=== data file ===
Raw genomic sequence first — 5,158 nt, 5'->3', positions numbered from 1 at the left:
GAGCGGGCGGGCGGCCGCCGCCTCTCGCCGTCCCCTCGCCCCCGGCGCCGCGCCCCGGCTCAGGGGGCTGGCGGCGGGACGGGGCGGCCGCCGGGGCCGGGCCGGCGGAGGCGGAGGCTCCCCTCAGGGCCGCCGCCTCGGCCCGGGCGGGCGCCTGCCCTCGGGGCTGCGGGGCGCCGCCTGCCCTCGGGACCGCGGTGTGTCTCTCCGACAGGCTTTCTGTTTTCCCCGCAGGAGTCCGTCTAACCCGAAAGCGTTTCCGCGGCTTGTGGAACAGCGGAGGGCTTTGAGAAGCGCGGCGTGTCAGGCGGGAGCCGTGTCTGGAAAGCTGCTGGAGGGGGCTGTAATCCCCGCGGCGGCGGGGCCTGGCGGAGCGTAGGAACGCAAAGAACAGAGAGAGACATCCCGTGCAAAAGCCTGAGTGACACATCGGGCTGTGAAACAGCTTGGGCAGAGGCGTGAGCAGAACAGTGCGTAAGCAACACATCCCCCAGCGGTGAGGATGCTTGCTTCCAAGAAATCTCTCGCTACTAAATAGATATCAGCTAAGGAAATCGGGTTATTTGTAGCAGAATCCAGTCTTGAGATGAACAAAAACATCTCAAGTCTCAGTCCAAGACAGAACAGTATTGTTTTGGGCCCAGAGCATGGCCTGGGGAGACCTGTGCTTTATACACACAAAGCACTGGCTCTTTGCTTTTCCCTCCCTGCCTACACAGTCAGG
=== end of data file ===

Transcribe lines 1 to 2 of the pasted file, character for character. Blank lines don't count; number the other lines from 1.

Raw genomic sequence first — 5,158 nt, 5'->3', positions numbered from 1 at the left:
GAGCGGGCGGGCGGCCGCCGCCTCTCGCCGTCCCCTCGCCCCCGGCGCCGCGCCCCGGCTCAGGGGGCTGGCGGCGGGACGGGGCGGCCGCCGGGGCCGGGCCGGCGGAGGCGGAGGCTCCCCTCAGGGCCGCCGCCTCGGCCCGGGCGGGCGCCTGCCCTCGGGGCTGCGGGGCGCCGCCTGCCCTCGGGACCGCGGTGTGTCTCTCCGACAGGCTTTCTGTTTTCCCCGCAGGAGTCCGTCTAACCCGAAAGCGTTTCCGCGGCTTGTGGAACAGCGGAGGGCTTTGAGAAGCGCGGCGTGTCAGGCGGGAGCCGTGTCTGGAAAGCTGCTGGAGGGGGCTGTAATCCCCGCGGCGGCGGGGCCTGGCGGAGCGTAGGAACGCAAAGAACAGAGAGAGACATCCCGTGCAAAAGCCTGAGTGACACATCGGGCTGTGAAACAGCTTGGGCAGAGGCGTGAGCAGAACAGTGCGTAAGCAACACATCCCCCAGCGGTGAGGATGCTTGCTTCCAAGAAATCTCTCGCTACTAAATAGATATCAGCTAAGGAAATCGGGTTATTTGTAGCAGAATCCAGTCTTGAGATGAACAAAAACATCTCAAGTCTCAGTCCAAGACAGAACAGTATTGTTTTGGGCCCAGAGCATGGCCTGGGGAGACCTGTGCTTTATACACACAAAGCACTGGCTCTTTGCTTTTCCCTCCCTGCCTACACAGTCAGG